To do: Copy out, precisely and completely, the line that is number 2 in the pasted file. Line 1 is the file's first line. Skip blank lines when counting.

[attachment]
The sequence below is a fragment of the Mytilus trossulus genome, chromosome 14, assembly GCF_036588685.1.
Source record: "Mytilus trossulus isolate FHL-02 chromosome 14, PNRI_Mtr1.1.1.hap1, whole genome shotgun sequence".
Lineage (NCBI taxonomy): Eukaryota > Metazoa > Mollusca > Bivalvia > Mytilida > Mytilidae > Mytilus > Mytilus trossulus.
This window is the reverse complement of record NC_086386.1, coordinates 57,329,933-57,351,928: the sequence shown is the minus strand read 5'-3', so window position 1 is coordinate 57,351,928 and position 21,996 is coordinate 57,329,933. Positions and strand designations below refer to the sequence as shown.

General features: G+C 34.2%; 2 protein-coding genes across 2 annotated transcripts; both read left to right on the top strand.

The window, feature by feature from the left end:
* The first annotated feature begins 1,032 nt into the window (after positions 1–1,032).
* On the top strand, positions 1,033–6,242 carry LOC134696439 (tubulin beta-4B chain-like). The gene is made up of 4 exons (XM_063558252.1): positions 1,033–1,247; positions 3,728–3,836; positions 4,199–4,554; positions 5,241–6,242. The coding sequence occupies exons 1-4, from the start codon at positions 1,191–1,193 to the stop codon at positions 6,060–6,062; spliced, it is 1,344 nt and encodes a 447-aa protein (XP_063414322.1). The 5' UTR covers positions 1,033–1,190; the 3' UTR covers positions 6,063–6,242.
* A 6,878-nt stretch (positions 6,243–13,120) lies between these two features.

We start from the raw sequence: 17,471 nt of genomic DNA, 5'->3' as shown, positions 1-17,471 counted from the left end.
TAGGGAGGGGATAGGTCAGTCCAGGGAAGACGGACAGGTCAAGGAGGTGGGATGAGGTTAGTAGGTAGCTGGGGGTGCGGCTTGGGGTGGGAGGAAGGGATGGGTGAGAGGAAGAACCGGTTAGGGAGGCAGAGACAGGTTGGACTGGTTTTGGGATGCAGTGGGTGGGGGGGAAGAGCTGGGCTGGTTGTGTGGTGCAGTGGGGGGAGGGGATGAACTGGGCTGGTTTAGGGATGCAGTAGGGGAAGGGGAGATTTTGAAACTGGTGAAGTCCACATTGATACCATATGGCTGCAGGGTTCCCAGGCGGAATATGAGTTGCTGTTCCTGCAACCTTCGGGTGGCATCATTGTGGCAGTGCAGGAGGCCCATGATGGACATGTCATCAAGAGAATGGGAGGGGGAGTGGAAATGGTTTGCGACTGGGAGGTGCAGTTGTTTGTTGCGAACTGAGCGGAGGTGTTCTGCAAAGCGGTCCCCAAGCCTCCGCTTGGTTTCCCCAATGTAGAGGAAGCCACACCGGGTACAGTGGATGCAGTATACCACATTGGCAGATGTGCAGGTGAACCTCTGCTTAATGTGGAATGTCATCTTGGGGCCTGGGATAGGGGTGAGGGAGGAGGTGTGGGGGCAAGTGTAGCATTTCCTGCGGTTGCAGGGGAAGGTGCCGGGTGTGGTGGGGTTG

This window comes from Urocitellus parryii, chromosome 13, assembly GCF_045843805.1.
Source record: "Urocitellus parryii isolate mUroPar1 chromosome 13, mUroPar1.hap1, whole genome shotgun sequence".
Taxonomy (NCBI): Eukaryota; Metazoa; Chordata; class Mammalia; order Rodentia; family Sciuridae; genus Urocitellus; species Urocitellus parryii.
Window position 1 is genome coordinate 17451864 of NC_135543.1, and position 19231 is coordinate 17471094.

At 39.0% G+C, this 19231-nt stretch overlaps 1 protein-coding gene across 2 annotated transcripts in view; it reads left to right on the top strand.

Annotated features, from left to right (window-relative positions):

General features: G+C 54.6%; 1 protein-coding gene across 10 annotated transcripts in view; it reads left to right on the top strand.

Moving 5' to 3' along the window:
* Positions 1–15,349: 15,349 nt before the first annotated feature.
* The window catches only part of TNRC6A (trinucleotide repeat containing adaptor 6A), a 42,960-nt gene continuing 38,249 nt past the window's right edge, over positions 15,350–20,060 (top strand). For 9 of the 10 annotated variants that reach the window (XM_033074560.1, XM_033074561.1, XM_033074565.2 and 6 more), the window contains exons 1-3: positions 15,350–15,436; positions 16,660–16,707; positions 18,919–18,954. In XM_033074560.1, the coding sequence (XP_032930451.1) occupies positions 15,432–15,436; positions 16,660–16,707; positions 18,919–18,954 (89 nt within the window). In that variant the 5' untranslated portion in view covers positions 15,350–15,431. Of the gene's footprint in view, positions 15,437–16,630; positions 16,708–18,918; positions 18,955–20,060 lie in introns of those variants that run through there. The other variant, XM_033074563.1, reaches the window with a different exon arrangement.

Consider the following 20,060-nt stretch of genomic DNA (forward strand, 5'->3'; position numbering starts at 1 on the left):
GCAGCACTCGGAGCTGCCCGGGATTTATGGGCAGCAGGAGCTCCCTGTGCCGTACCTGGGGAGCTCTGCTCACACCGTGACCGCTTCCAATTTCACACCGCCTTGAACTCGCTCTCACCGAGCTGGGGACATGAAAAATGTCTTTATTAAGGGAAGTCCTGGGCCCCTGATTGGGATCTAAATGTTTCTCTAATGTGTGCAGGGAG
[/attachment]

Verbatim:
Source record: "Mytilus trossulus isolate FHL-02 chromosome 14, PNRI_Mtr1.1.1.hap1, whole genome shotgun sequence".